How do I…Start a Minecraft program?

Today’s post was written by guest author Stephen Tafoya, Technology Trainer at Garfield County Library District.

I think the running joke now is, if you haven’t heard of Minecraft by now, you’ve been living under a block. But if you still don’t know what Minecraft is, or maybe you know about the game but can’t quite describe it to others, this is how I convey Minecraft to people who are new to the videogame:

Minecraft is LEGO meets Survivor

I’m not going to go any further with my personal take on Minecraft (what I would say has already been said before). There are tons of well-written articles on the subject, and below is my curated list of pieces on various aspects of the game that I recommend to parents and librarians who are new to Minecraft. I do want to point out that many of these articles are dated between 2013 – 2015; however they are still relevant in their content.

Current news on Minecraft tends to revolve around Minecraft updates, more so with the recent purchase of Minecraft by Microsoft. I recommend following the official Minecraft blog to stay current with the direction Minecraft is going.

The last things I want to say to anyone considering starting a Minecraft program in your library:

  • Do your research and reach out to libraries who already implement Minecraft in the library.
  • Make sure you have someone with a basic understanding of computers and networks (or someone who has time to learn and support the game and its server).
  • Make sure you have buy-in from your colleagues (and your supporting IT staff!).
  • Starting a Minecraft service in your library takes time to set up and get going. Take the time to research, share your findings with staff, and roll out your program in a timely manner. The kids may want it NOW, but reassure them you want to do it right.

Happy digging (mining?) into the below resources!

Articles on Minecraft

Official Minecraft Site

What is Minecraft?

Help, My Kids Are Obsessed with Minecraft!
Great for talking points with parents!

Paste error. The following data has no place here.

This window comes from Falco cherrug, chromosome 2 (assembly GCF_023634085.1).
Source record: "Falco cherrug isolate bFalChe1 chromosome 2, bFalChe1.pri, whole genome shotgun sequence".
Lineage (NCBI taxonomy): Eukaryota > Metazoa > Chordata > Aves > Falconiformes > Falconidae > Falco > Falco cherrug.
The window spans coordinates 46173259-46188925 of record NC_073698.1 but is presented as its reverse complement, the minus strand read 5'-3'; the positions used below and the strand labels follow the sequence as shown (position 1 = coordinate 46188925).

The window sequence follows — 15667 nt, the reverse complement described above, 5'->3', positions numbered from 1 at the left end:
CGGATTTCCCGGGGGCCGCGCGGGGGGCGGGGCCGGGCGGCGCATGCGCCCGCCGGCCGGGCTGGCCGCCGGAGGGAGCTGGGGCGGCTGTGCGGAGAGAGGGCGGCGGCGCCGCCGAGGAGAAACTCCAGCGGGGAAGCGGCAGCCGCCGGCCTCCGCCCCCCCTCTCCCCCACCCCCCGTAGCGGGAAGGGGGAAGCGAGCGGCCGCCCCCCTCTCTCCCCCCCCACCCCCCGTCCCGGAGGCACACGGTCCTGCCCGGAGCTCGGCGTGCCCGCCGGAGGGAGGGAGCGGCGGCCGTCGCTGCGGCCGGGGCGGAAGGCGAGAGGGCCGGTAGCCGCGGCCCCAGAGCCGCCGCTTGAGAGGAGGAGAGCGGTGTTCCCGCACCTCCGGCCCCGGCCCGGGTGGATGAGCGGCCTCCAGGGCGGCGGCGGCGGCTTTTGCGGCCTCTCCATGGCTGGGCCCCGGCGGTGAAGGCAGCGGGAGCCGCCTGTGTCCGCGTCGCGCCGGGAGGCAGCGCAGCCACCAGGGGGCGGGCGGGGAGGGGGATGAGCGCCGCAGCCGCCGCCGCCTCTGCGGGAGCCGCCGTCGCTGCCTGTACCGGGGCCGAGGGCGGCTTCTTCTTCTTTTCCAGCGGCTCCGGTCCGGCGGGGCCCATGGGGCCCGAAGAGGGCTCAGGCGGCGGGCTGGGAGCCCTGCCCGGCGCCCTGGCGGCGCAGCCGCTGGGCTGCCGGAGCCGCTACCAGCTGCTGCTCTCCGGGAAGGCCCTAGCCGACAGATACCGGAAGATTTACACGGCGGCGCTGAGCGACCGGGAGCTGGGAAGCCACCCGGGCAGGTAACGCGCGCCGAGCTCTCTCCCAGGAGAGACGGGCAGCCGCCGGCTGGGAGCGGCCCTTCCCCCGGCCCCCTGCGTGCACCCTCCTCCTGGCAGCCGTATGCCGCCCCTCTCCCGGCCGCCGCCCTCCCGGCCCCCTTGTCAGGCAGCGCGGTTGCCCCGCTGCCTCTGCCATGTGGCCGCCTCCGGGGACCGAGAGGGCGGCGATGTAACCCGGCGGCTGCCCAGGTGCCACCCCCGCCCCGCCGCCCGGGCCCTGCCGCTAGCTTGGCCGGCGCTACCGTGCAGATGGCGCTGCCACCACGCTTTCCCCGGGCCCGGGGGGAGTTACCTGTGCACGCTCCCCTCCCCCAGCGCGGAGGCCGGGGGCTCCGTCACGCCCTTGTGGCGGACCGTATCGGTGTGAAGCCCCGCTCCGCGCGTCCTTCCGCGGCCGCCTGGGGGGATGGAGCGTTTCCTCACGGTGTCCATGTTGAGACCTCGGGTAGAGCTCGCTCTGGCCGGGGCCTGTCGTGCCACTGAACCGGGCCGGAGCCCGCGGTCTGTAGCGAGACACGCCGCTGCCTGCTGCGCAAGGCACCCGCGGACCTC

How Videogames Like Minecraft Actually Help Kids Learn to Read

Getting Started with Minecraft

Official Minecraft Page
Info on various Minecraft products

Purchase and Download Minecraft

Minecraft: Education Edition (Coming soon!)

NOTE: Libraries that have added Minecraft to their services have either used the original Minecraft tools or MinecraftEDU (a company that was formed to create a teacher-friendly version of Minecraft to use in the classroom). MinecraftEDU was also purchased by Microsoft, and they have plans to continue this aspect of Minecraft in the form of the Education Edition. All of this is still in BETA, but keep an eye on the project’s development. http://education.minecraft.net/minecraftedu/

Crafting Cheatsheet

Introduction to Redstone Circuits in Minecraft

Minecraft Code of Conduct Examples

http://minecraft.novylen.net/?page_id=59

http://uncovery.me/about-this-server/suggested-code-of-conduct/

How to Setup a Minecraft Server

Information on and How to Use Minecraft Realms as your Minecraft Server

https://minecraft.net/en/realms/

http://minecraft.gamepedia.com/Realms

Minecraft and Social Media

Minecraft Facebook Group
A great place to ask questions and get programming ideas

Minecraft in Libraries Pinterest Page

Alternatives to Minecraft

Mineways
3D Print your Minecraft Creations

Minetest
Free and Open Source Block Sandbox Game like Minecraft

Survivalcraft
Game for Tablets similar to Minecraft but with Real World Elements

Toca Builders
A Block Sandbox Building Game appropriate for Children age 3-7

Minecraft Pi Edition
A Version of Minecraft for Raspberry Pi Computers that Users can Mod

Terraria
A 2D Block Sandbox Building/Adventure Game (Minecraft meets Super Mario)

Mine-Crafts

Cubeecraft
Print, Cut and Fold your Own Minecraft Creation

Perler Bead Instructions

Minecraft Perler Bead Patterns

Thingiverse Minecraft Files to 3D Print or Design Remix


This is the first in the How do I…? series, where Colorado librarians share their expertise in specific programming topics.

 

Amy Hitchner

Former Statewide Collaborative Programming Coordinator at Colorado State Library
Amy Hitchner

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